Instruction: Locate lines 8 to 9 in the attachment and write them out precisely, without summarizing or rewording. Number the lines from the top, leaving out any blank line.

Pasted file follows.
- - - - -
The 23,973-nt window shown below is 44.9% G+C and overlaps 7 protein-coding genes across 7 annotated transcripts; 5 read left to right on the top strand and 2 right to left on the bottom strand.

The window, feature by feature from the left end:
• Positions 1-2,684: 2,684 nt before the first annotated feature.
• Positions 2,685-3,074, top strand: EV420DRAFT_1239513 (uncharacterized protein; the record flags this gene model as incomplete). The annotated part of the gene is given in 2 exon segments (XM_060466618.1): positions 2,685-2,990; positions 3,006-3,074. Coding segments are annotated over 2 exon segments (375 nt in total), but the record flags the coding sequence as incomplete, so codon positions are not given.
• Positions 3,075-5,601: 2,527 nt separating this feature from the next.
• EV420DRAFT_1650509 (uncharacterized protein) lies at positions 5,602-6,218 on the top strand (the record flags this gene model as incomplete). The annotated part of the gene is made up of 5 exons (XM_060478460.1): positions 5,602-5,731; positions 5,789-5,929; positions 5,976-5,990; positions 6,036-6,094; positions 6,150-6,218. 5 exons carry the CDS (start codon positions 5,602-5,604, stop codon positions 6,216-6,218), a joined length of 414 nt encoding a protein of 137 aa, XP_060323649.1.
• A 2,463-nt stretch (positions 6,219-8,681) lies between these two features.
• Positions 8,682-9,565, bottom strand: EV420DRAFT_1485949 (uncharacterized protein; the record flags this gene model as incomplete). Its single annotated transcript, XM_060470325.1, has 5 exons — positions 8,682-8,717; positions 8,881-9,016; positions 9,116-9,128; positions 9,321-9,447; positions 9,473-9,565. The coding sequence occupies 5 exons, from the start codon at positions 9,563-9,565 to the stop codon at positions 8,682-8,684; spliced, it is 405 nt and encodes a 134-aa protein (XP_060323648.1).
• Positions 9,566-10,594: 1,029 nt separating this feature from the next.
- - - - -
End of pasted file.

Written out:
• Positions 8,682-9,565, bottom strand: EV420DRAFT_1485949 (uncharacterized protein; the record flags this gene model as incomplete). Its single annotated transcript, XM_060470325.1, has 5 exons — positions 8,682-8,717; positions 8,881-9,016; positions 9,116-9,128; positions 9,321-9,447; positions 9,473-9,565. The coding sequence occupies 5 exons, from the start codon at positions 9,563-9,565 to the stop codon at positions 8,682-8,684; spliced, it is 405 nt and encodes a 134-aa protein (XP_060323648.1).
• Positions 9,566-10,594: 1,029 nt separating this feature from the next.